Sensor Placement Under Nodal Demand Uncertainty For Water Distribution Systems.

Hailiang Shen, Edward McBean and Yi Wang


Contaminant intrusion into water distribution systems (WDS) is drawing increasing concern from the public. To deal with this concern, a contaminant warning system is an efficient way which relies on real-time water quality monitoring. Online sensors monitor surrogate parameters, and are able to identify the presence of contaminants within a WDS. Of considerable importance, however is a procedure to determine the number of sensors needed; this problem is particularly challenging when dealing with nodal demand uncertainty. Consideration of nodal uncertainty typically is involving days of simulation of intrusion events followed by days of optimization. This study fills this gap by means of optimization captured by the leverage of parallel computing.

Sensor placement is formulated as a multiple objective optimizations (MOO) problem, where the two objectives are time delay and sensor detection redundancy, and the decision variables are the sensor locations at nodes of the WDS. The first step involves simulation of contaminant behaviour of possible events under nodal demand uncertainty. This step can consume days for a small WDS (e.g. hundreds of nodes) and years for a medium size WDS (e.g. thousands of nodes) in serial computing in personal computing. Herein, a super-computer, SHARCNET is applied to reduce the computing time significantly. A list of events being alarmed by the designed sensor network is identified as those which can affect 15% of the entire WDS nodes.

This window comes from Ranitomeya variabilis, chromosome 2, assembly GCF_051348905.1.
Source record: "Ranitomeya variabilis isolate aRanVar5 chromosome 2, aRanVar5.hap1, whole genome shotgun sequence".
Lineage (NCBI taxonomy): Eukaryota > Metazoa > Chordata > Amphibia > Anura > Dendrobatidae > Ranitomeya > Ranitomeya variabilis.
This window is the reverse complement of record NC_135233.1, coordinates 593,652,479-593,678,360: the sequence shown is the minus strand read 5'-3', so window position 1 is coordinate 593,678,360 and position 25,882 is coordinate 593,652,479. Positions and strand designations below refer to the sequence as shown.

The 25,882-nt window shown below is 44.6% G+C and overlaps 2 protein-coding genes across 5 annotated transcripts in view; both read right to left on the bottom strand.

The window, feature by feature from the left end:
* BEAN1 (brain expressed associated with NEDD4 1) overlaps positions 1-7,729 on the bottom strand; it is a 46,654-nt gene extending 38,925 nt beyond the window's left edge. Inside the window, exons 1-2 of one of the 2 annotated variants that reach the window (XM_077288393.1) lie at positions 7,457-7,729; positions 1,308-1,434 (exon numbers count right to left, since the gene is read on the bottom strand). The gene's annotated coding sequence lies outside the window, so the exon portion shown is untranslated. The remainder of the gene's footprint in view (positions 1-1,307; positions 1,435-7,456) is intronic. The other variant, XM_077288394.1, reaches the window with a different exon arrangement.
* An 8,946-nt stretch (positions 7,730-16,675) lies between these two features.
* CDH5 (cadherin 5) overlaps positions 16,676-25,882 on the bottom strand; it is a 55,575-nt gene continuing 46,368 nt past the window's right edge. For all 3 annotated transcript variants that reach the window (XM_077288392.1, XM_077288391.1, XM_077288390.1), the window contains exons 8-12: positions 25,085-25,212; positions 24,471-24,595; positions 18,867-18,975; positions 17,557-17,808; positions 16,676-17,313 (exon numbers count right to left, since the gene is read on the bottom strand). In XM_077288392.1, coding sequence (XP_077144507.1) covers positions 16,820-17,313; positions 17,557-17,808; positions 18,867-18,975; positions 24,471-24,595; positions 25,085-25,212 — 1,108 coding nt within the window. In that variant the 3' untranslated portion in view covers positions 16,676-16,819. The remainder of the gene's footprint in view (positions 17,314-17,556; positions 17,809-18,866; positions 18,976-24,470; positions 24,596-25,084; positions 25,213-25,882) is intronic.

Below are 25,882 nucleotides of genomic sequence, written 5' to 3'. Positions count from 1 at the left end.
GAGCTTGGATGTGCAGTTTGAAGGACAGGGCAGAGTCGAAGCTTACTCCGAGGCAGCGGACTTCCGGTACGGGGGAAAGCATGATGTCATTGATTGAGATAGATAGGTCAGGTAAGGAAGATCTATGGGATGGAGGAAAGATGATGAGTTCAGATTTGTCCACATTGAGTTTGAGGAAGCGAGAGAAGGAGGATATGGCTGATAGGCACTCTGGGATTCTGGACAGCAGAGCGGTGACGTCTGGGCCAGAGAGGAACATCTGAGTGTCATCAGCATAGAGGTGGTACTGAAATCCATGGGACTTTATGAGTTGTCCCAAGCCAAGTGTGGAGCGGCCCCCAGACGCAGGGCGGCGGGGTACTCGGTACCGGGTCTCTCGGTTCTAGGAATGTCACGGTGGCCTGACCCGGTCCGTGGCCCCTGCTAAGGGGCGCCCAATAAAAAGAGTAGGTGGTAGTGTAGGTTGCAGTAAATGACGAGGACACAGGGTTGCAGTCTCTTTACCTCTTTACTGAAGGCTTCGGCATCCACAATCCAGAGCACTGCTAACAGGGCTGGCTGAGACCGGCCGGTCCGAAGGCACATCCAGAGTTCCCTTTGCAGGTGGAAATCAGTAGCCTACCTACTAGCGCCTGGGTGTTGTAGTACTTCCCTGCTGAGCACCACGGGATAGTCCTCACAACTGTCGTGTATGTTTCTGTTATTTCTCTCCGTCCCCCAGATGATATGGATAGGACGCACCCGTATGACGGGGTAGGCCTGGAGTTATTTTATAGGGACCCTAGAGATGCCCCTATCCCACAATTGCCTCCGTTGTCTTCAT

Secondly, the MOO is solved by epsilon-NSGA-II algorithm. The two objectives computation is again very time-consuming. Herein, their computations are completed using a structural query language (SQL) sentences against the identified list of events. The functions evaluation in epsilon-NSGA-II is conducted with parallel execution of SQL sentences, which enables a number of processors to compute the two objectives values simultaneously, thus greatly reducing the computing time for optimization. An optimal sensor number for WDS is identified as the point of diminishing marginal return of Pareto front performance improvement by increasing sensor numbers.

The procedure is demonstrated through a case study in the City of Goderich WDS.

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